Warm Beet and Tomato Salad


Cold and flu season have arrived once again…and I’m craving beets.  Not chicken soup, but beets.

This recipe is a simple adaption from an old time home remedy for flu.  Instead of juicing and steeping the raw ingredients into a tonic that is drunk several times a day, they are assembled into a very tasty salad that can be eaten hot, at room temperature, as a main dish or as a side salad.

It cookes up in only 15 minutes, and preparation time is quick and easy if you purchase pre-cooked organic beets from the natural foods section.

Warm Beet and Tomato Salad

Preheat oven to 375 F

2 large pre-cooked beets cut in 1 inch cubes

1 small yellow onion, thinly sliced

1/2 lb small tomatoes, cut in 1/2 or thick sliced

1/2 t pink salt

1/2 t sugar

1/4 t ground black pepper

1/2 t dried mint

sunflower oil

fresh squeezed lemon juice for finishing


Combine all ingredients except lemon juice, and cook in a glass dish for 12-15 minutes or until the tomatoes begin to break down.  Remove from heat, squeeze the lemon over the top and stir.  Top with a little more dried mint and serve!


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Vietnamese Egg Coffee (Cà Phê Trứng)


The country of Vietnam is famous for their coffee drinks, and for good reason.  They taste great.

From iced coffees, to flavored coffees, to coffees made from beans pooped out of a weasel’s butt (kid you not), the Vietnamese have a coffee culture that rivals any big city or college town around the world.

For me, the hands down winner was Cà Phê Trứng, or “Egg Coffee”.  The name is unusual enough that most other westerners we met would wrinkle their nose.  For them, an image popped into their minds of  something akin to egg drop soup.  Only this was strings of egg floating around in a coffee broth.  None had been brave enough to try it.

What a shame!  Because this rich treat is a coffee topped with a fluffy, meringue like custard cream.


I probably had about 10 of these at 10 different places.

Some places made it with honey, or Bailey’s, or rice wine, and at one place I heard the suspicious sounds of an espresso machine whirring in the background.

The official history of the drink, is that a chef named Giang invented the drink at a hotel in 1946 when milk was scarce, but sweetened condensed milk was prevalent.


Others say that it’s a recent drink, and has only become popular in the last 4-5 years.

Regardless of the origins, the basic recipe is simply egg yolk whipped with sweetened condensed milk.

Vietnam is not the only country with an egg and coffee mix tradition.  Italian school children would get a similar drink for breakfast in the belief that it would help them with their studies.  I myself decided to test the study theory by drinking an egg coffee about a half hour before class.

I don’t enjoy going to this class, and the egg coffee did nothing to change that.  So it gets 0 points for adjusting my attitude.

It did seem to help me concentrate though, and that level of concentration provided me with the endurance I needed to last the entire time.  For whatever reason, maybe the egg coffee, maybe not, I can also tell that I’ve retained more than usual.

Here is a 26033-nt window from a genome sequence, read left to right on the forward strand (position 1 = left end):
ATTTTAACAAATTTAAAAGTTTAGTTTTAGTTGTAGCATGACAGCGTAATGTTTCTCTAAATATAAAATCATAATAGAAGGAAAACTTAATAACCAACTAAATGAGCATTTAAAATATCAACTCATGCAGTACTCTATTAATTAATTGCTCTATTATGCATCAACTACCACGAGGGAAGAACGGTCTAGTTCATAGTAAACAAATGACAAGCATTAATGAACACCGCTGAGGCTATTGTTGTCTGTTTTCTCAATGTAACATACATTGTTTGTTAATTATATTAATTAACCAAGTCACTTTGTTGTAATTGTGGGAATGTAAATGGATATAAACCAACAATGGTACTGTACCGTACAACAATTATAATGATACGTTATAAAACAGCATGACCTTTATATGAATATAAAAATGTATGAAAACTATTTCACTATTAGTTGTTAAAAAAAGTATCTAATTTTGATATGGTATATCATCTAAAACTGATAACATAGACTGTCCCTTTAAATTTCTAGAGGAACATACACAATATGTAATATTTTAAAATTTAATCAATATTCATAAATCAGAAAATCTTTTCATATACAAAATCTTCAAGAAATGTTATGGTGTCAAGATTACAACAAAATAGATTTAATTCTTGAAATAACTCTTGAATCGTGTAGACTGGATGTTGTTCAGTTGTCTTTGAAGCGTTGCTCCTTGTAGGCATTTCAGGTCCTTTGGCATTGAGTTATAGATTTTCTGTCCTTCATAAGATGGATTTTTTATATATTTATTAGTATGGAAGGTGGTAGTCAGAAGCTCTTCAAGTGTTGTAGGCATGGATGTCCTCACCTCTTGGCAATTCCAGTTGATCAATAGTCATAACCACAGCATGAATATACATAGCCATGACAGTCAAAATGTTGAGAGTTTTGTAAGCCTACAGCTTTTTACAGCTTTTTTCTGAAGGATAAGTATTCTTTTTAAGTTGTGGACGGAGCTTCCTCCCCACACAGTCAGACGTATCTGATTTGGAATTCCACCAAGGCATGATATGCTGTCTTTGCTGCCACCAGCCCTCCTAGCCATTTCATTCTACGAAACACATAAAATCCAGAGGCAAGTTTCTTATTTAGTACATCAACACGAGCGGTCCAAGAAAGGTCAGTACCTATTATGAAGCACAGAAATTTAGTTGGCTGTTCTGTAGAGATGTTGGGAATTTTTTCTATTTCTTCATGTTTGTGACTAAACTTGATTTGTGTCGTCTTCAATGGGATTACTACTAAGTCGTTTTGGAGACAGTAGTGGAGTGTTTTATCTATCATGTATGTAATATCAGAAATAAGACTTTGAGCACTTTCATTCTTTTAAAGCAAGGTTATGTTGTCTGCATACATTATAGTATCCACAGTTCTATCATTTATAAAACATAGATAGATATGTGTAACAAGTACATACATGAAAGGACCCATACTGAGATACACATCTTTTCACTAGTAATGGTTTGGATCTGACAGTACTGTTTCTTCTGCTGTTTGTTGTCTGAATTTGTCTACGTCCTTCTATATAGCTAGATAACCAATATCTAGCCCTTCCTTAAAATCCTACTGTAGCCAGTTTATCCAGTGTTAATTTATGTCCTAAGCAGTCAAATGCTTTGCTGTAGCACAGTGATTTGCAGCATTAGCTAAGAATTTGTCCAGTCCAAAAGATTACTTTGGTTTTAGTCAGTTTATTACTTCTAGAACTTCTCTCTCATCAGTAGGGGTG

I prefer my Egg Coffee a little lighter and less sweet.  Just the basic kind, with egg and “sweet milk”.  So my recipe uses less of the sugary sweetened condensed milk than other recipes I found.  I also found that if you put the custard mix into the cup first – and THEN pour the coffee in, that it will result in a much more frothy topping.  So yummy.


Please note that this recipe uses raw egg yolk.  So if that makes you squeamish, or salmonella frightens you, than you can’t make this recipe.  There just aren’t any substitutions for the egg yolk.

Vietnamese Egg Coffee (Cà Phê Trứng)

1 raw egg yolk

1 t water

2 t sweetened condensed milk

Whisk vigorously until it forms a cream. Pour in cup, pour coffee in.

Drink and enjoy!


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Behold the Humble BLT Sandwich


American readers are well acquainted with this summertime favorite.  It’s good any time of the year, but it’s THE BEST, when the tomatoes are just picked, and still warm off the vine.  In the US you’ll probably eat it at a table outside with some fresh picked green beans and an ear of sweet corn.

The ingredients are simple:  B – is for Bacon  L – is for Lettuce  T – is for Tomato

The recipe is simple also, so I’m not going to write it out in recipe format.

All you need is toasted, whole grain bread.  Sliced tomatoesBacon (American style).  Iceberg lettuce.  Make it really crisp by soaking it in ice water.  Put it in a salad spinner to get out all the excess water.  Mayonnaise, pepper, and salt.

The way you layer the sandwich is going to make a difference.  And honestly, jazzing it up by using a different lettuce is going to taste good – but it won’t be a traditional BLT sandwich.  Tasty, but not the same.

So let’s make the sandwich!

Toast your bread.  On the bottom piece, spread a layer of mayonnaise.  Sprinkle with pepper.  Layer your crispy bacon on top of the mayonnaise.  Put the lettuce on top of the bacon.  Place your tomato slices on top of the lettuce.  Sprinkle the tomatoes with a little bit of salt, and crack some fresh pepper on top.  Place the second piece of bread on top, and secure with toothpicks.  Cut into halves, and serve.